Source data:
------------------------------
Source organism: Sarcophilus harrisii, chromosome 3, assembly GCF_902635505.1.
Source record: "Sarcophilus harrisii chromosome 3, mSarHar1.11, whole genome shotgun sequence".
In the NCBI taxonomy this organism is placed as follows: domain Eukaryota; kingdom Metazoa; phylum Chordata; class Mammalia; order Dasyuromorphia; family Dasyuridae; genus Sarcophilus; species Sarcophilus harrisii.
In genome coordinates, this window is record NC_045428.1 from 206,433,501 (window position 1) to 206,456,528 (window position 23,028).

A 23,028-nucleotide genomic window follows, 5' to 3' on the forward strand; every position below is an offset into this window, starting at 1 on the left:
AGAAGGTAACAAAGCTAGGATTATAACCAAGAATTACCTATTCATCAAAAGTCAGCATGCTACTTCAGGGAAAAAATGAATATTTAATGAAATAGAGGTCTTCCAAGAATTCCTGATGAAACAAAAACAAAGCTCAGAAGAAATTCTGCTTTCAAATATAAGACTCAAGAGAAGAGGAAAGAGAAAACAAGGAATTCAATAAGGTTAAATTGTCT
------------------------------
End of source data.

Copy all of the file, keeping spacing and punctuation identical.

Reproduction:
Source organism: Sarcophilus harrisii, chromosome 3, assembly GCF_902635505.1.
Source record: "Sarcophilus harrisii chromosome 3, mSarHar1.11, whole genome shotgun sequence".
In the NCBI taxonomy this organism is placed as follows: domain Eukaryota; kingdom Metazoa; phylum Chordata; class Mammalia; order Dasyuromorphia; family Dasyuridae; genus Sarcophilus; species Sarcophilus harrisii.
In genome coordinates, this window is record NC_045428.1 from 206,433,501 (window position 1) to 206,456,528 (window position 23,028).

A 23,028-nucleotide genomic window follows, 5' to 3' on the forward strand; every position below is an offset into this window, starting at 1 on the left:
AGAAGGTAACAAAGCTAGGATTATAACCAAGAATTACCTATTCATCAAAAGTCAGCATGCTACTTCAGGGAAAAAATGAATATTTAATGAAATAGAGGTCTTCCAAGAATTCCTGATGAAACAAAAACAAAGCTCAGAAGAAATTCTGCTTTCAAATATAAGACTCAAGAGAAGAGGAAAGAGAAAACAAGGAATTCAATAAGGTTAAATTGTCT